Indian female wrestler and the war overcome the prejudice (Part 1)

Wearing sportswear and short hair like a son, Indian female wrestlers are often laughed at by men and parents object. Even so, they persist in pursuing passion.

The narrow street of Delhi is still dark on a cold winter morning. Some of the city’s poorest residents curled up in thin blankets and slept on the sidewalk with goats eating trash and wild dogs. Even hot masala tea shops are not open. The crowded capital of India is still silent before dawn.

A group of young girls in sports suits appeared from the fog. They try to speak small but sometimes can’t stop the laughter. This is their favorite time of day.

They went towards a creature, called akhara, a word derived from Sanskrit. Some believe that the ancient form of kushti wrestling is practiced here as the ancestors of all forms of wrestling in the world.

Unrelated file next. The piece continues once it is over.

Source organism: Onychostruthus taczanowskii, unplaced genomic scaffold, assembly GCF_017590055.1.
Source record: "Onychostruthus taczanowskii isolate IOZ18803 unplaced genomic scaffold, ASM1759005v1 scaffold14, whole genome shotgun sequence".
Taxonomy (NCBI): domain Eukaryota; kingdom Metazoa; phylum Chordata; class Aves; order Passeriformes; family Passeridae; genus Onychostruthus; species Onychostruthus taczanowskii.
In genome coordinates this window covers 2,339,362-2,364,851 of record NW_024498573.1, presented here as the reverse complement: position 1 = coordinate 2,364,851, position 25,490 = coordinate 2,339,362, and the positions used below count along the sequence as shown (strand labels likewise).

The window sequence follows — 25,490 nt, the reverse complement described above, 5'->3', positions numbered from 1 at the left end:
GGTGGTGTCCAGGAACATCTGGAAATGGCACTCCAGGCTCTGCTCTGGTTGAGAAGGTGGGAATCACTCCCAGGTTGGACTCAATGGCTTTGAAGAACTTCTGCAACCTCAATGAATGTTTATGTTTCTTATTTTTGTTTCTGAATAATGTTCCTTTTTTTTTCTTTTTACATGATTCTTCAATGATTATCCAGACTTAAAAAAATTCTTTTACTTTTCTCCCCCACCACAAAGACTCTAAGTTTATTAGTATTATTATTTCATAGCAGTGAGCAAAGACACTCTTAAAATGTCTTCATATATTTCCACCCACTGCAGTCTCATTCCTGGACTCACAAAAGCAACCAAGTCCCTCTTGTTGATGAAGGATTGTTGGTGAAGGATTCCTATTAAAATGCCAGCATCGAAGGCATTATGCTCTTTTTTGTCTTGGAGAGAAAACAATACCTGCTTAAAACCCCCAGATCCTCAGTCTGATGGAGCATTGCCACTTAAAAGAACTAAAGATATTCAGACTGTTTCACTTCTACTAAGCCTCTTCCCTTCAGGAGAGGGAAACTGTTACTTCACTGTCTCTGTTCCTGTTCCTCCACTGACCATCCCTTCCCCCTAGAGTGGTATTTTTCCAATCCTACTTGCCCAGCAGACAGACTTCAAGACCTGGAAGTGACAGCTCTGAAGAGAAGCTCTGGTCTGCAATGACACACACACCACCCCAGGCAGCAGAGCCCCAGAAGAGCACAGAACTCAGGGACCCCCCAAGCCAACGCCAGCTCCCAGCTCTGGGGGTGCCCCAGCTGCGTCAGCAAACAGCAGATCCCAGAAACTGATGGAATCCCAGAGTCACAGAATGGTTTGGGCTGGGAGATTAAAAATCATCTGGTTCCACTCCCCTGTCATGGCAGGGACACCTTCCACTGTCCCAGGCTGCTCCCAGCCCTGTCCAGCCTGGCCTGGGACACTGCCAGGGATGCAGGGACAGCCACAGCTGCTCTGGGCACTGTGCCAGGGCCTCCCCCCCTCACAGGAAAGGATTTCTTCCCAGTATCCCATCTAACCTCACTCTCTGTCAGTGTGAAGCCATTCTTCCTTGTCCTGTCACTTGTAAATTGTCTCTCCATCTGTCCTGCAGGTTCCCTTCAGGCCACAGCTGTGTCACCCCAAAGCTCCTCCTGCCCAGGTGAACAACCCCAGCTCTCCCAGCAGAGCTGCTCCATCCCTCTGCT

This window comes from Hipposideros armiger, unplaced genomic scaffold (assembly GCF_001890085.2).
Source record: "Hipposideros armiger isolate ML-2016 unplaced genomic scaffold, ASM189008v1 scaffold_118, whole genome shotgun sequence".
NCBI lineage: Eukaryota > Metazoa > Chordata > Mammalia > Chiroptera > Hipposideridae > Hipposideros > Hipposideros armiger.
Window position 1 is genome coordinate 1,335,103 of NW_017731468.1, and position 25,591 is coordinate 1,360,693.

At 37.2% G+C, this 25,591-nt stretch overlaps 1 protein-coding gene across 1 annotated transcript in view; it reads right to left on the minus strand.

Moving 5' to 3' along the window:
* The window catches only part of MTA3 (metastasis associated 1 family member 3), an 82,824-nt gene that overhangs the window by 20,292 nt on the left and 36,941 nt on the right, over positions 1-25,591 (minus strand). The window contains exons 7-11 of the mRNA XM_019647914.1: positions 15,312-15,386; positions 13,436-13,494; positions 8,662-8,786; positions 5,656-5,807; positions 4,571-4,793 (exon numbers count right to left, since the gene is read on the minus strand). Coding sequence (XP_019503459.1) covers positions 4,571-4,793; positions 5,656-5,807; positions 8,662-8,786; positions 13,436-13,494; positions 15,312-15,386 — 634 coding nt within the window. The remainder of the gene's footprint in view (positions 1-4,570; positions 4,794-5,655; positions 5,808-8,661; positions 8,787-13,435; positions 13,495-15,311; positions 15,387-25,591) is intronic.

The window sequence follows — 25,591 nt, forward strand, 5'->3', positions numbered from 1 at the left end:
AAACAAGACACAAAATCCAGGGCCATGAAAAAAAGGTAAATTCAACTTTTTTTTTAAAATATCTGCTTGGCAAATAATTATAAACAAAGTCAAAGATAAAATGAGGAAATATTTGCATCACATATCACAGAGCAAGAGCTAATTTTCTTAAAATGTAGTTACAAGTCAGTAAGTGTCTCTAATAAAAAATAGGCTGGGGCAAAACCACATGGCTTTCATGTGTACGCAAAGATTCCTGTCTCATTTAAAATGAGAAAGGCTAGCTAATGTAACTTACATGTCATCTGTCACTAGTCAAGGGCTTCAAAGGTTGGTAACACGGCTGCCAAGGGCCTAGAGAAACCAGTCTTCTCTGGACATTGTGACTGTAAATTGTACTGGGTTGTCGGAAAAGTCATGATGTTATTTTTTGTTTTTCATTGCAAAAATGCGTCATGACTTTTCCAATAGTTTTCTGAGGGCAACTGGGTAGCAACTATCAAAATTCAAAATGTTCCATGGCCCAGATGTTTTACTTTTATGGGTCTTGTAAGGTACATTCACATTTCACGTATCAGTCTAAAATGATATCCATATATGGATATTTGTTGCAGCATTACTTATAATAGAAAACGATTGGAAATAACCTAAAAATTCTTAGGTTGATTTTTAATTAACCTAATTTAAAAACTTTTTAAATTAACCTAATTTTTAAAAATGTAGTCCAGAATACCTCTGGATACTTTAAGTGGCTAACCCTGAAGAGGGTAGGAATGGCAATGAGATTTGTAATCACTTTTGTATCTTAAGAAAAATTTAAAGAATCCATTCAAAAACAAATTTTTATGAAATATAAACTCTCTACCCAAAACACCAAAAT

Traditionally, the akhara square is the only playground for men. “Women are not only unable to practice but are not allowed to watch the tournaments in the countryside,” journalist Deepak Ansuia Prasad, a former wrestler, told the South China Morning Post.

Convex-concave, deformed ears

However, time is gradually changing that. Girls in Delhi today are like many other places in the country that are bound by this tradition struggling for equality. The youngest member of the group is only 12 years old. I proudly show off my convex and deformed ears.

“Many people say it is ugly but it proves that I can fight hard because only wrestlers have ears like that,” she said.

Before entering the training room to start training, the girls bowed to the colorful statue of Hanuman, the monkey-faced Hindu god worshiped by Indian wrestlers.

The oldest member, Divya Kakran, has just turned 19. She is the third Indian to win a silver medal at the Asian Wrestling Tournament. More than 40 other medals are decorated in her simple home not far from the gym.